Jul 26, 2013

Zamrock: Salty Dog

Having formed during the height of the Zamrock period, Salty Dog was a three piece band modled after the Jimi Hendrix Experience.  Having wanted to base the band around the concept of the force of life, Salty Dog was chosen as a result of being slang for SPERM.  The eighth release on the Zambezi imprint, Salty Dog is one of the most obscure Zambian titles from the era.  The self titled release is a combination of psychedelic, Zamrock, blues and folk, with all english songs.  Really good from start to end, essential for collectors of African rock.  As a bonus for this release we’ve also managed to press up the non-lp single that was released before the album titled “Sunday Morning Sunshine”.  Limited edition in paste on cover, comes with photos and liner notes written by the band and a non-lp 45.


Salty Dog like many other bands from Zambia was an acid fuzz rock band influenced by Rolling Stones, Hendrix and Cream, while also mentioning Beatles, -although not much can be noticed from that-, besides some locals like Rikki Illongo & Alick Nkata. Their earlier band formation was called called Way Out Impression, which was a more hard rock styled trio who also did covers. This first band became very popular especially in Lusaka. Salty Dog (-slang for sperm-) wanted to have more life songs, with a positive vibe towards life. For this band we have Jackie Mumba on guitar, Norman Muntemba on bass and Alex Mwilwa on drums.

The first track especially is the most amazing one concerning the fuzz guitars. It contains wild and slightly cracking fuzz guitars, played with emotion, with an acid blues rhythm, bluesy deep bass repetition, some song parts in English, the instrumental part with fuzz really goes over the top. There is at least one other track that recalls the hard rock styled accompaniment (track 4), with blues associations. The ninth track is a boogieing blues-rock fuzz-lead instrumental. Also the last track has wonderful electric guitar freak-outs. The songs are simple but effective and give what they promised. Even though a blues touch is in all of them, I have moments that I feel the songs are indeed somewhat celebrative to life. Some have more acoustic feeling. One track even has additional mouth harmonica. There’s dual or even group singing (occasionally with harmony vocals), we can still sense the African song ways of bringing songs to the people too, which makes the acid-primitive feeling very grounded thanks to these African foundations that can be heard in combination with those Western style loans. It is not difficult to appreciate these Zambian rock bands. I just wonder why it took so long for the Western market to discover them.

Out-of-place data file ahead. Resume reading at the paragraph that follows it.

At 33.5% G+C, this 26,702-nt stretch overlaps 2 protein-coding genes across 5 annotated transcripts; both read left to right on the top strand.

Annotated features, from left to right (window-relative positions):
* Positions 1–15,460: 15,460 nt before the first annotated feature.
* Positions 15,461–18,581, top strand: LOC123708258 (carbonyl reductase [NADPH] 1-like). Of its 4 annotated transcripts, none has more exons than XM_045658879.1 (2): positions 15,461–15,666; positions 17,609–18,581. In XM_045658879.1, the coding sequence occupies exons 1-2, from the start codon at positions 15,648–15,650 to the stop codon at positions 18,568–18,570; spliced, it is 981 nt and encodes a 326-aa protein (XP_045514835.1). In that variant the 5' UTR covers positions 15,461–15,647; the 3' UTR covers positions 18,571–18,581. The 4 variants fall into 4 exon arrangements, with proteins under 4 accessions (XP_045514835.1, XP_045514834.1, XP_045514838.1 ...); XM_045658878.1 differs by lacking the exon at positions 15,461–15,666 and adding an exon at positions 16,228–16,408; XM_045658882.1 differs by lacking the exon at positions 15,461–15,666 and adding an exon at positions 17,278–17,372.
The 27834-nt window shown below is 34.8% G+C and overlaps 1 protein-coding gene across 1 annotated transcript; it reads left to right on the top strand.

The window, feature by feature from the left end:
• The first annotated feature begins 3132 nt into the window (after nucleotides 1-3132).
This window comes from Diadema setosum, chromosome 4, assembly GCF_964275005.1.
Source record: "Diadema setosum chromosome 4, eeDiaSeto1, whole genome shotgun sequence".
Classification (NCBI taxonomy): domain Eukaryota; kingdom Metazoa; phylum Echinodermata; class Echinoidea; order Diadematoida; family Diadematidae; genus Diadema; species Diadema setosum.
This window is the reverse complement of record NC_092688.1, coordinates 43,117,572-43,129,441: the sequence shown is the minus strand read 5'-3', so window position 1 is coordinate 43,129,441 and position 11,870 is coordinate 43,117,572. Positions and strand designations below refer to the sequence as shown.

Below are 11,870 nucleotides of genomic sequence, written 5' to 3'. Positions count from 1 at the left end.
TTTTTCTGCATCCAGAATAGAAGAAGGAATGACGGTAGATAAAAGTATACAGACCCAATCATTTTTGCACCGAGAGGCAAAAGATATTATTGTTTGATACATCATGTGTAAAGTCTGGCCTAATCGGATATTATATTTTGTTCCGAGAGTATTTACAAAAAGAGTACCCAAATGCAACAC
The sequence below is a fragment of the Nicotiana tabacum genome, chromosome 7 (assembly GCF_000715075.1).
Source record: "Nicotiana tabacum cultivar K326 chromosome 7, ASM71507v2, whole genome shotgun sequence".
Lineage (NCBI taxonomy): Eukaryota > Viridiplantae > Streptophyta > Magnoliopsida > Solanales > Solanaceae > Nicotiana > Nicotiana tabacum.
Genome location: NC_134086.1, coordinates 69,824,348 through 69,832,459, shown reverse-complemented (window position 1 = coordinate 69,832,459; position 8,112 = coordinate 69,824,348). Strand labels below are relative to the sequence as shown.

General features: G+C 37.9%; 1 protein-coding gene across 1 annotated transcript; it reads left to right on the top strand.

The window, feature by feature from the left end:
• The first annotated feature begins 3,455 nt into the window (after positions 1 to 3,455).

The lead single, which was released just before the album came out, is added too. The band continued for another 15 years. Their second album was released in 1980. Lack of money finally caused the band to collapse. Over these years only one member survived.


01. Fast
02. Mama
03. See The Storm
04. Down In My Shoes
05. Try A Little Harder
06. Tisauke
07. Sunshine In My Hair
08. Have you Got it
09. Doggy Rock
10. Lullaby
11. Sunday Morning Sunshine (Bonus 7" + CD)
12. Down In My Shoes ((Bonus 7" + CD)

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